by DW Grant
Returning to 1962 to catch the greatest act in Las Vegas history is now as easy as buying a ticket. “The Rat Pack is Back,” The Sands has been resurrected, Las Vegas has only one sensational act, and the production is as hot Vegas has ever been or may ever be.
Forget about blue men, tumbling clown shows, red pianos, and all Elvi. Sizzling hot Vegas nights have returned and the chaotic Corporate Canyon has been turned back to a dazzling Neon City again. The show room is gaudy red curtains, dinner booths and tuxedoed waiters dashing from table to table. The New York strip steak is worthy of praise and the live 13 piece orchestra warming up behind the half circle of gold waterfall curtains is ready to pump out gobs of showroom glitz.
Smoke hovers around the chandeliers and stage lights and suddenly the unseen presence of “Old Blue Eyes” is in the room. It’s enough to start goose bumps racing up and down your old bow tie. A voice booms out of somewhere and declares “During the show still photography, drinking, gambling, and carousing is not only allowed but enthusiastically encouraged!”
You know right away this IS your father’s cabaret show.With a snare drum riff the orchestra kicks off and out comes Joey to tell a few off color jokes and harass the audience. Ok, Sandy Hackett doesn’t look a whole lot like Joey Bishop, and his jokes may make you blush, but this is a “Tribute” not a impersonation show. This is also as close to 1962 adult humor as we are going to see and hear, so go ahead and laugh, even if you’re from Wisconsin and you’re a little embarrassed by the word “Viagra.” Sandy, son of the late great Buddy Hackett, is a terrific comedian in his own right and does Joey proud.
Dean comes out next singing ?When You’re Drinking?” a knock off of “When You’re Smiling.” He looks very bombed, of course and tells jokes like “Well ah went on The Whiskey Diet recently. In one week I lost 3 days. Whoa!” You can’t be Dean and not sing “That’s Amore” and he does, inviting the audience to join in. Drew Anthony is a young Dean, but a very capable one, whether singing, dancing on one leg, or hoisting a giant martini glass.
Sammy is on stage next, his shark skin is shiny blue, and he just about takes over the show. And it would be Sammy’s show if Dean didn’t keep butting in and Joey didn’t try so hard to make Sammy look small, but that couldn’t happen to Sammy. “That Old Black Magic” comes out big and as smooth as silk, and “Mr. Bojangles” still brings a sad joy to the heart. There is something electric about Kyle Diamond’s performance. Perhaps it’s the excitement in his eyes and the pure Sammy Davis Jr. energy that he pours out onto the audience. He makes us as glad to be in the audience as he is glad to be on stage. Now that we’ve been blushed by Joey, boozed by Dean, and seduced by Sammy, we know we will not be disappointed with Frank.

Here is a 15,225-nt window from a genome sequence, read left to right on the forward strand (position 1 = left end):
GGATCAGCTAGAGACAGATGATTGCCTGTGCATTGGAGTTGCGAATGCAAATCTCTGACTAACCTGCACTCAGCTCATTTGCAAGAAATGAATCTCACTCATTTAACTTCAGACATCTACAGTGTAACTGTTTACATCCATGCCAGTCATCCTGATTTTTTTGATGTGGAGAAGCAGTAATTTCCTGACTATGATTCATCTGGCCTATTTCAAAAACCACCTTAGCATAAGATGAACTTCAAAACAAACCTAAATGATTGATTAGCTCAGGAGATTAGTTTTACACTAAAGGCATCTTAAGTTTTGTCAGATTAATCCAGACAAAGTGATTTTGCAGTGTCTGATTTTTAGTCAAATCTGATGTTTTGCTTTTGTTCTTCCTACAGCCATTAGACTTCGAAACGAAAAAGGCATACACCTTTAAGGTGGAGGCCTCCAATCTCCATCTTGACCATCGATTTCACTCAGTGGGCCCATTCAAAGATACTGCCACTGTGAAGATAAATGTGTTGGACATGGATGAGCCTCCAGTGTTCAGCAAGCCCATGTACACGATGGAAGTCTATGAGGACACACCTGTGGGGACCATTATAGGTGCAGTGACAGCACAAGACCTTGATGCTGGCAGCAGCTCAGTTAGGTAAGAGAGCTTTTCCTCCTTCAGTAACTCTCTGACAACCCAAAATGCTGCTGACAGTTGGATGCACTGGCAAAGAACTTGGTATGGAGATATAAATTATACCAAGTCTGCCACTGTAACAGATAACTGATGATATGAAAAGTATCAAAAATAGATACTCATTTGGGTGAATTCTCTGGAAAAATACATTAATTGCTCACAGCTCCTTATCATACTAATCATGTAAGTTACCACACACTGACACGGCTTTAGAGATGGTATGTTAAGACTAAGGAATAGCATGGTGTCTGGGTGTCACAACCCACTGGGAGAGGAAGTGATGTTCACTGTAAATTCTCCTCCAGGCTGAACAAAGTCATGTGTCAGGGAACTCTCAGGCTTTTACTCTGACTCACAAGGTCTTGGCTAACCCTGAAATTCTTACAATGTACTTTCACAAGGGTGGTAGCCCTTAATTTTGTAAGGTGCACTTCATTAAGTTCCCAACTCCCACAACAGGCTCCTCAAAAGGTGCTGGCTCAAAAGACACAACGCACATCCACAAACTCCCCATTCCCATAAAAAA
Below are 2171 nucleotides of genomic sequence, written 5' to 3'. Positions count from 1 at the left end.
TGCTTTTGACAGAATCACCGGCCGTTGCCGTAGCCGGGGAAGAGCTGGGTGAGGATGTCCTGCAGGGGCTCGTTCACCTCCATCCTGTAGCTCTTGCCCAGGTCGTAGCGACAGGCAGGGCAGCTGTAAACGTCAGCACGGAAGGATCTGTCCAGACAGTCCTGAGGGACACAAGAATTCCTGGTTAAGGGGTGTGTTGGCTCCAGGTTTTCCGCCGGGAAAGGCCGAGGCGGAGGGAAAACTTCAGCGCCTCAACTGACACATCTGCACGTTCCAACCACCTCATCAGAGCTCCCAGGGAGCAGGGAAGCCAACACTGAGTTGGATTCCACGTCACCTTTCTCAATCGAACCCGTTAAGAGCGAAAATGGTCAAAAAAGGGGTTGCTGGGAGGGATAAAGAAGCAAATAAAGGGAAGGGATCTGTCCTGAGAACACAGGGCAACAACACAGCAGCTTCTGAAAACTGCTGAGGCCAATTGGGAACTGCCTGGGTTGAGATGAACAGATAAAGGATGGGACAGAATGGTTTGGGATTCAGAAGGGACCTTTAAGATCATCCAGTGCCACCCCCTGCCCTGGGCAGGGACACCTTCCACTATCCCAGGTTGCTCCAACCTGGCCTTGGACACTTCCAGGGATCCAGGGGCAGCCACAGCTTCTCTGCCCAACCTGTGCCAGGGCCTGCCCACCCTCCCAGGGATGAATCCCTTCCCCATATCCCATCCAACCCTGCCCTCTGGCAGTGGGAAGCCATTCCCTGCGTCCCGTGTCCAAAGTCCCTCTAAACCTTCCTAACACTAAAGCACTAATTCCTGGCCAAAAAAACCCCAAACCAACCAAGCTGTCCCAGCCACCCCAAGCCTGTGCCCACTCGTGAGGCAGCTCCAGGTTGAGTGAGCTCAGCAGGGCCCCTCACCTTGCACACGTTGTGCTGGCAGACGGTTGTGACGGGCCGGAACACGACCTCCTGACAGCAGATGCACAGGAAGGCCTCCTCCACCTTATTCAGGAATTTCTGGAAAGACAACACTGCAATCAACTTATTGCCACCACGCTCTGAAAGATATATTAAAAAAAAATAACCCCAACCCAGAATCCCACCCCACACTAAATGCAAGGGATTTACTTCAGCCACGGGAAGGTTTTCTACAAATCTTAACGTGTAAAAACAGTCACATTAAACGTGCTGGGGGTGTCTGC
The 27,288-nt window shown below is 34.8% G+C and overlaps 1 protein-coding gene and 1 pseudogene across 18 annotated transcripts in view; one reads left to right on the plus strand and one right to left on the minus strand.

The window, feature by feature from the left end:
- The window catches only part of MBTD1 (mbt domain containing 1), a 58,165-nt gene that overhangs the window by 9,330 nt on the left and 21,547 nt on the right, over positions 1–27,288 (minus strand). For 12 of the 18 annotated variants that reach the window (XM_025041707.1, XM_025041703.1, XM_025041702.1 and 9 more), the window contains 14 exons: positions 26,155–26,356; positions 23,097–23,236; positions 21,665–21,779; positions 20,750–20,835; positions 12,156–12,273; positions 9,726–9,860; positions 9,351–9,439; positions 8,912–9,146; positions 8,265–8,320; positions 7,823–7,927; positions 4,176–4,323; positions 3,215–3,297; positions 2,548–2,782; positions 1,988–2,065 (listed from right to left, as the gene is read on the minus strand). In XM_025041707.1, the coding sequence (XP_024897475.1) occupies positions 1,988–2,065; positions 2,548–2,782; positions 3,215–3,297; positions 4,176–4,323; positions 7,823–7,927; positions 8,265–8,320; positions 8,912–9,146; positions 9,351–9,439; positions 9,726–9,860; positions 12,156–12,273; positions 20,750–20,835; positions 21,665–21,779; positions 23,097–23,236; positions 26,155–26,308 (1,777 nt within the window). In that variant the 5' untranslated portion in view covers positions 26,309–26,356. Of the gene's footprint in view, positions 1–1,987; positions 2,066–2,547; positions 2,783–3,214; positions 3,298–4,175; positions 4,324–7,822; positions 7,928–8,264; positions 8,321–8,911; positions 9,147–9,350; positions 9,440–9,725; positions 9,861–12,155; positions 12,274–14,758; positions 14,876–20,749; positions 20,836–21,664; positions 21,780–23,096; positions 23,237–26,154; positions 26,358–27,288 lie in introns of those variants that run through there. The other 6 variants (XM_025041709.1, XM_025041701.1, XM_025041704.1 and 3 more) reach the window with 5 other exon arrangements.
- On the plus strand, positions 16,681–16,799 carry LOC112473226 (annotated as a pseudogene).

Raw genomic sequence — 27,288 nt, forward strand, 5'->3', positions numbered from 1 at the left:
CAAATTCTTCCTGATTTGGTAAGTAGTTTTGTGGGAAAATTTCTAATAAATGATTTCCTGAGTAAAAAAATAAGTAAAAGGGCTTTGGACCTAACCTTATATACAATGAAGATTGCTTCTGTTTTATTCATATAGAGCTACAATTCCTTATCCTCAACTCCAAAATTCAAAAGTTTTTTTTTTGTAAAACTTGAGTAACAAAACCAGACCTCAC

In contrast to the goofy antics of his buddies, David DeCosta walks Frank Sinatra on to the stage with an authority that ends all questions to who is the real star. Looking suave in his expensive grey suit with the small red triangle handkerchief in his breast pocket, he commands and corrals the other players into now participating in HIS show.
After belting out “That’s Life” Frank invites his cast to “pull up a stool and sing some songs.” It’s vintage Rat Pack with old songs and a few updated jokes, which they would probably tell today about 21st Century politicians and subjects like AFLAC and Brokeback Mountain. Of course the evening ends with Frank delivering “My Way” his way to big cheers from the audience. DeCosta’s solid command of his character, spot-on Frank singing voice, and his pretty blue eyes (my wife says), justifies the anticipatory goose bumps.
Note: “The Rat Pack is Back” rotates actors at times so you may be enjoying other players at your performance. I heard someone named Marilyn showed up at a later show, darn! Maybe that’s why the cast seemed to be picking on blondes in the audience all night. Our players were Kyle Diamond as Sammy, Sandy Hackett as Joey, Drew Anthony as Dean, and David DeCosta as Frank. All did a terrific job and brought me all the way back 1962.
A double yums up to the chefs cooking for this show. Dinner shows can be a bit scary because when you’ve tasted one rubber chicken pasta dish, you’ve tasted them all. At this show, however, the steak was tender and juicy, and what was they sauce you smothered it in? Omygod! Great job, chefs! “The Rat Pack is Back” is performed for audiences all over the world every day, but it’s great to get to see the “home” show. The Rat Pack belongs in Vegas, in 1962 or 2022. May it play at least until then.
Actually The Sands is just one showroom at The Plaza at 1 Main Street. Dinner starts at 6 and the show at 7. The entire production runs Monday to Saturday, with an extra show playing at 10 on Saturday night.
DW Grant is a long time resident of Las Vegas, and has been writing for newspapers and magazines for almost 40 years. To read more of his creations go to WWW.THEBIGe-VENT.com .